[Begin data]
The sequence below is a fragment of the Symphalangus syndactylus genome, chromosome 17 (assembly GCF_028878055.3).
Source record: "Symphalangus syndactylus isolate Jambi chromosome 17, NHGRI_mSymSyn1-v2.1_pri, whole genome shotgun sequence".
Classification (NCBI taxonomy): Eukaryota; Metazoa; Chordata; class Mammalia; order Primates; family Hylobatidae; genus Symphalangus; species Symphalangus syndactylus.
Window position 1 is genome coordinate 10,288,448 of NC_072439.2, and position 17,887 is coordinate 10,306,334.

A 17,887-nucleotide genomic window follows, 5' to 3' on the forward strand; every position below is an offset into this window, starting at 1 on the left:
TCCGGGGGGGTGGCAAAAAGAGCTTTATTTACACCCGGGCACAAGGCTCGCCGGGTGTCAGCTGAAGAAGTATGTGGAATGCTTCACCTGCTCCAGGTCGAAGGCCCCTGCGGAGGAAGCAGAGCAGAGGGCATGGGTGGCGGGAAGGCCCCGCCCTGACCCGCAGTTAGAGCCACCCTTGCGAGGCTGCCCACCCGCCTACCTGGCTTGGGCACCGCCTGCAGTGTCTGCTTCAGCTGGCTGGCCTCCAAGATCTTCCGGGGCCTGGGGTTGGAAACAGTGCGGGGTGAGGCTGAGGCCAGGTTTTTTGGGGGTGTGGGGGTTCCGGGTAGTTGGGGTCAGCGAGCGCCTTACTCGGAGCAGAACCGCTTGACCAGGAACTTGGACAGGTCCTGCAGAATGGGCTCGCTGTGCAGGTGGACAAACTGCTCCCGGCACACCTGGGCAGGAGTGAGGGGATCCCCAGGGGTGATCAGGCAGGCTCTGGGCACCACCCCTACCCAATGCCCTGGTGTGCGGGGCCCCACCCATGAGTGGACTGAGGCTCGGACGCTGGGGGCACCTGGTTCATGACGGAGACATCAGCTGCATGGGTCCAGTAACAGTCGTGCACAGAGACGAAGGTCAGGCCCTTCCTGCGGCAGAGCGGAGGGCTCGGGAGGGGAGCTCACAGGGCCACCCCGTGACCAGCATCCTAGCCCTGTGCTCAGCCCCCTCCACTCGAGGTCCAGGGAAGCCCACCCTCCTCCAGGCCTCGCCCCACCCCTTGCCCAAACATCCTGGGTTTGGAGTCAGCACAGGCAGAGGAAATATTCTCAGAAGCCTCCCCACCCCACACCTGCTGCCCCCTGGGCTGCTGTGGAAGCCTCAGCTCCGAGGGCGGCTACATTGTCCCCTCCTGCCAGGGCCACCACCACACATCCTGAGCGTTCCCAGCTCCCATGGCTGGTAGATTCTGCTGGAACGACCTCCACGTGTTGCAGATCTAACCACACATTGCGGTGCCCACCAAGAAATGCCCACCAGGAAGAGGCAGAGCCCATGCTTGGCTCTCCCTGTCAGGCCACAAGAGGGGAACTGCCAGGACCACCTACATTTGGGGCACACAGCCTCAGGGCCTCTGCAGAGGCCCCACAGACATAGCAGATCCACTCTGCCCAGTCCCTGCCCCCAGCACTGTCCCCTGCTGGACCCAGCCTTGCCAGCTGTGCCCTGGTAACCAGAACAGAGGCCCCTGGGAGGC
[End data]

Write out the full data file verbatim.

The sequence below is a fragment of the Symphalangus syndactylus genome, chromosome 17 (assembly GCF_028878055.3).
Source record: "Symphalangus syndactylus isolate Jambi chromosome 17, NHGRI_mSymSyn1-v2.1_pri, whole genome shotgun sequence".
Classification (NCBI taxonomy): Eukaryota; Metazoa; Chordata; class Mammalia; order Primates; family Hylobatidae; genus Symphalangus; species Symphalangus syndactylus.
Window position 1 is genome coordinate 10,288,448 of NC_072439.2, and position 17,887 is coordinate 10,306,334.

A 17,887-nucleotide genomic window follows, 5' to 3' on the forward strand; every position below is an offset into this window, starting at 1 on the left:
TCCGGGGGGGTGGCAAAAAGAGCTTTATTTACACCCGGGCACAAGGCTCGCCGGGTGTCAGCTGAAGAAGTATGTGGAATGCTTCACCTGCTCCAGGTCGAAGGCCCCTGCGGAGGAAGCAGAGCAGAGGGCATGGGTGGCGGGAAGGCCCCGCCCTGACCCGCAGTTAGAGCCACCCTTGCGAGGCTGCCCACCCGCCTACCTGGCTTGGGCACCGCCTGCAGTGTCTGCTTCAGCTGGCTGGCCTCCAAGATCTTCCGGGGCCTGGGGTTGGAAACAGTGCGGGGTGAGGCTGAGGCCAGGTTTTTTGGGGGTGTGGGGGTTCCGGGTAGTTGGGGTCAGCGAGCGCCTTACTCGGAGCAGAACCGCTTGACCAGGAACTTGGACAGGTCCTGCAGAATGGGCTCGCTGTGCAGGTGGACAAACTGCTCCCGGCACACCTGGGCAGGAGTGAGGGGATCCCCAGGGGTGATCAGGCAGGCTCTGGGCACCACCCCTACCCAATGCCCTGGTGTGCGGGGCCCCACCCATGAGTGGACTGAGGCTCGGACGCTGGGGGCACCTGGTTCATGACGGAGACATCAGCTGCATGGGTCCAGTAACAGTCGTGCACAGAGACGAAGGTCAGGCCCTTCCTGCGGCAGAGCGGAGGGCTCGGGAGGGGAGCTCACAGGGCCACCCCGTGACCAGCATCCTAGCCCTGTGCTCAGCCCCCTCCACTCGAGGTCCAGGGAAGCCCACCCTCCTCCAGGCCTCGCCCCACCCCTTGCCCAAACATCCTGGGTTTGGAGTCAGCACAGGCAGAGGAAATATTCTCAGAAGCCTCCCCACCCCACACCTGCTGCCCCCTGGGCTGCTGTGGAAGCCTCAGCTCCGAGGGCGGCTACATTGTCCCCTCCTGCCAGGGCCACCACCACACATCCTGAGCGTTCCCAGCTCCCATGGCTGGTAGATTCTGCTGGAACGACCTCCACGTGTTGCAGATCTAACCACACATTGCGGTGCCCACCAAGAAATGCCCACCAGGAAGAGGCAGAGCCCATGCTTGGCTCTCCCTGTCAGGCCACAAGAGGGGAACTGCCAGGACCACCTACATTTGGGGCACACAGCCTCAGGGCCTCTGCAGAGGCCCCACAGACATAGCAGATCCACTCTGCCCAGTCCCTGCCCCCAGCACTGTCCCCTGCTGGACCCAGCCTTGCCAGCTGTGCCCTGGTAACCAGAACAGAGGCCCCTGGGAGGC